Moral of the story: soul-searching might lead to happiness, but happiness could be the biggest impediment to soul-searching. And without soul-searching, there would be no creativity. Is that why most creative men are so unhappily married? I am not seeking to generalise, but going merely by instances recorded in history, East or West. Einstein was a compulsive womaniser, and so was Picasso. Our own Khushwant Singh, on the other hand, is a compulsive talker about womanising but has been a faithful husband and has led a happy life – is that why he turns out such bad, albeit readable (because of the gossip), prose?
Tagore had his share of lovers; while Satyajit Ray was madly in love with his favourite actress till his wife confronted him about the affair and he fell at her feet, literally, to apologise. My favourite writer and singer were married four times each – that is Hemingway and Kishore Kumar. Down South, the most creative of actors and directors, Kamal Hassan, has already been married twice and is seen these days in the company of actress Gowthami.
The list of unhappily married celebrity men is very, very long. The latest addition to it is Aamir Khan, whose second marriage, according Stardust, is also said to be in doldrums.
But the list of happily married men is also very long. But it does not consist of celebrities I aspire to be. It comprises mostly of friends and relatives, who fed themselves so much on happiness and contentment that their waistlines swelled and their chins doubled and tripled. And an expanded waistline is the biggest enemy of productivity/creativity.
I once had a friend who studied journalism with me in Kanpur. In fact, I owe my career to him, in the sense that while we were still in college, he had coaxed me into coming to Lucknow to meet the editor of a paper. The editor happened to be out of town the day we went, and I gave up. But the next morning, my friend was again at my door, at 6, asking me to get ready to take the bus to Lucknow. I hurriedly got ready. We finally met the editor. I got the job, he didn’t.
A few months later, he managed to get in too, as a reporter. I envied him, for he was a reporter, while I was deskbound. But his father envied none of us: he sought the ultimate happiness for his son – a government job. So a promising reporter became a clerk in LIC. The new, ‘secure’ job was rapidly followed by marriage and a kid. The last I saw my friend, even though he lives in the neighbourhood, was 10 years ago: happiness and contentment radiated through his potbelly. He had no desire left in life: he had reached his destination. I was happy for him.
But the problem with creative men is that they have no fixed destination: they are vagabonds whose happiness lies in unhappiness, and who go wherever life takes them. They can never plan things like, “Ok, for five years I will work in this place, and then I will take a transfer back to my hometown, where I shall live happily ever after.”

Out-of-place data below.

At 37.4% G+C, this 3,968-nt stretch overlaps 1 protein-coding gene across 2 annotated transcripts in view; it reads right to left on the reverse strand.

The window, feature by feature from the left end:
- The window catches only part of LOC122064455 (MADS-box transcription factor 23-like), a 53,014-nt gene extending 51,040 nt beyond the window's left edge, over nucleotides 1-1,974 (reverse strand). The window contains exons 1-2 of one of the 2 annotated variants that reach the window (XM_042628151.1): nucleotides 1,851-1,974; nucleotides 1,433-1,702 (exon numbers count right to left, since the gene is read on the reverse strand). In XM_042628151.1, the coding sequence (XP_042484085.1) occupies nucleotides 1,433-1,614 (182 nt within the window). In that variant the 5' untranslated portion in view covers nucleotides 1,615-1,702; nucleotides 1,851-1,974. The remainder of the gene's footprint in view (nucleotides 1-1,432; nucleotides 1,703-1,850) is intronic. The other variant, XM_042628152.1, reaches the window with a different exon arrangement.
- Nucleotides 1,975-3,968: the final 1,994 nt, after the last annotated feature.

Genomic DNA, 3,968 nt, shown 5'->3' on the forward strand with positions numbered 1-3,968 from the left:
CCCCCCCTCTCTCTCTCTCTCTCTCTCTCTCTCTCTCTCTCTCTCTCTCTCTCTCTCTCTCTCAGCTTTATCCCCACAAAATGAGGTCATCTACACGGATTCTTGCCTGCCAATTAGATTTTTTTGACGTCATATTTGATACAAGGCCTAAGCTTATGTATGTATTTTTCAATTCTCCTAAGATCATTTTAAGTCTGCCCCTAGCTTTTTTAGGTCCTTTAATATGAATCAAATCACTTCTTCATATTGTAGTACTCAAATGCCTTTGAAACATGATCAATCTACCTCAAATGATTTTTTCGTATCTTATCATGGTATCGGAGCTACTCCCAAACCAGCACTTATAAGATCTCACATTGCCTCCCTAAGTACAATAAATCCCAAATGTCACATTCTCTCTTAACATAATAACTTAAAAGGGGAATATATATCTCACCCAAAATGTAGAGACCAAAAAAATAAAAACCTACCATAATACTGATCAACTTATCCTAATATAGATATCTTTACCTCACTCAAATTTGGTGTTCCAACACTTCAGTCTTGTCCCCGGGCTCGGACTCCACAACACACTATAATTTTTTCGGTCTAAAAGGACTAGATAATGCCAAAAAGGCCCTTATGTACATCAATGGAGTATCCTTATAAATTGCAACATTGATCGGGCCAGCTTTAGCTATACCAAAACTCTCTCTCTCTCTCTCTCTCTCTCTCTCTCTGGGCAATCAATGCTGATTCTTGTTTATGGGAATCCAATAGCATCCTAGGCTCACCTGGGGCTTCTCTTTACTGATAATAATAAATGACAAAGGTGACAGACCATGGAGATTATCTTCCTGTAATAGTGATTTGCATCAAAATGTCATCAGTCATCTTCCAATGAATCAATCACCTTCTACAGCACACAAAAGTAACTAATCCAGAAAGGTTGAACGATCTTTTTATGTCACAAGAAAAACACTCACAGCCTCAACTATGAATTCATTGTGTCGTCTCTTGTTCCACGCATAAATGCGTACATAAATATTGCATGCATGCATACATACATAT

That’s because a plan means topping one-fourth of a glass of whisky with soda. Whereas creativity means holding just the whisky: you have no idea what you are going to mix it with – it could be tap water or soda or Sprite, depending on the circumstances.
And life, post marriage, becomes a plan. You no longer listen to your heart, but only your head. And that’s when it shows on the waistline. If I were to listen to my head, I would have stopped blogging. The head would have reasoned: what do I get out of blogging, except for getting 25 readers? Isn’t it such as waste of time, when you could spend that time doing something constructive? But there is a heart that reasons: isn’t it great that you are able to reach out to 25 people, who share your thought process? What can be more constructive than that?
I would rather listen to the heart. Listening to the head would mean forgoing the little pleasures that life has to offer.
What, then, happens to creative women? Are they also faced with the same dilemma as men? Of course, they are, only that their sentiments rarely matter. Even today, even in cities, where women are supposed to be on par with men, it is the wife who settles for whatever job comes her way each time the husband gets a transfer or wants a transfer to a new place. Marriage itself is usually a transfer for her – to a place she night not want to be in. But then she opts for the transfer sportingly because she knows that’s how it is supposed to be.
Not only that, a woman also has to pretend to be happy in marriage, even though happiness, as I just said, could be an impediment to creativity. A man can nourish his creativity by proclaiming his supposed unhappiness to other women, who provide him the zing that he is looking for; but a woman can’t make such proclamations, for the simple reason that she will be seen as loose or horny. So they suffer.
In other words, it is so much easier for a man to balance marriage and ‘myself’, provided he has the brains. But a woman gladly settles for ‘us’ rather than ‘myself’. For example, here I am, cribbing about not being able to blog regularly because of marriage, but how often do I pause to think of the things that my wife is not able to do after her marriage to me?